Anthony Bilodeau loses appeal of second-degree murder conviction in killings of Métis hunters

Father Roger loses appeal for manslaughter conviction.

A panel of judges in Alberta has dismissed the appeal of the man who shot and killed two Métis hunters on a rural road in 2020.

Anthony Bilodeau was convicted of second-degree murder for killing Maurice Cardinal, 57, and sentenced to life in prison. He was also handed an eight-year term for the manslaughter death of Jacob Sansom, 39.

Both sentences were to be served concurrently.

At the appeal heard in March, lawyers argued the trial judge made errors in his instruction of the jury and admission of witness testimony that could have impacted the jury’s decision.

On March 27, 2020, Roger Bilodeau, Anthony’s father, saw truck headlights near his yard on his rural property near Glendon, located about 30 km west of Bonnyville and 240 km northeast of Edmonton.

Thinking the headlights belonged to thieves, Roger and his 16-year-old son got in their own truck and chased the vehicle. Roger called his older son Anthony during the pursuit and told him to come help, and to bring a gun.

Anthony arrived at an intersection to what his lawyers described as an “acute and chilling circumstance.” A security camera captured Anthony shooting and killing Sansom within seconds of arriving and killing Cardinal moments later.

Anthony and his father were tried together. Roger was convicted of two counts of manslaughter in 2022 and sentenced to 10 years in prison.

His lawyers argued during the trial, the judge instructed jurors to only consider the testimony of each of the men in relation to their own sentence. Anthony’s lawyers argued Wednesday the instructions created confusion about what testimony could be considered, and had a “chilling effect” on jurors.

They also contested the trial judge’s evaluation of two witness testimonies as irrelevant to the case.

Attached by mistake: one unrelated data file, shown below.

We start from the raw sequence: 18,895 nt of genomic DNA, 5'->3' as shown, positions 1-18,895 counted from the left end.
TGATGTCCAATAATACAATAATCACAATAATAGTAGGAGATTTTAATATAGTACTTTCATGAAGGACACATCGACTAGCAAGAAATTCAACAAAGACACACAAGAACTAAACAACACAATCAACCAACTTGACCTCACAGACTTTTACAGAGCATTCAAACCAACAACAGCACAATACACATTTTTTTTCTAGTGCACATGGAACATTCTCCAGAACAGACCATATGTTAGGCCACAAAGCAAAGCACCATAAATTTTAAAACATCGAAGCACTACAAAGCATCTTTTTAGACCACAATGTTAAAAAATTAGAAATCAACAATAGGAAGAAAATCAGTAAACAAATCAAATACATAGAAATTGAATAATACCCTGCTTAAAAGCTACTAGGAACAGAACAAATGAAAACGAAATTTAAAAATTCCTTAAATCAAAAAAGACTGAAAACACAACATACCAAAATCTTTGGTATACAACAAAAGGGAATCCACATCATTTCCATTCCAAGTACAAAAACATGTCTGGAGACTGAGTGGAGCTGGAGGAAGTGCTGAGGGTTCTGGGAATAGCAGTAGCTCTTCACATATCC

One was a man from the area who was to testify he believed there had been an increase in crime in the area, which Anthony and Roger also expressed. Lawyers said the testimony would have helped the jury understand Anthony’s perception of the situation the night he killed Cardinal and Sansom.

During the appeal hearing, Justice Alice Woolley said having two people testify that they share a belief shows nothing except that both parties believe it.

“You can find two people who believe lots of things, that doesn’t mean they are reasonable,” she said.

It was also noted that RCMP records and reports on crime statistics in the Bonnyville area were entered into evidence.

Alberta’s Court of Appeals unanimously dismissed Anthony’s appeal.

Anthony’s father Roger, also lost his appeal but can take his case to the Supreme Court of Canada because the decision from the panel wasn’t unanimous.

“It’s hard. It’s really, really hard,” said Gina Levasseur, Jacob Sansom’s sister, in reacting to the ongoing court hearings. “It’s a sense of relief that Anthony’s conviction won’t be overturned and he will be staying there [in prison]. It’s a little worrisome, because Roger’s decision. There was one judge on his panel that was for his appeal decision, so that means that in the spring, Roger can reapply [for appeal].

“And, every time they reapply, every time we go through this process – the parole hearings, the visitation and anything that happens in these men’s lives, we’re informed. And we are brought back to day one from when we lost the two most important people in our lives.”
Roger is currently on day parole.

With files from Brett McKay – Local Journalism Reporter

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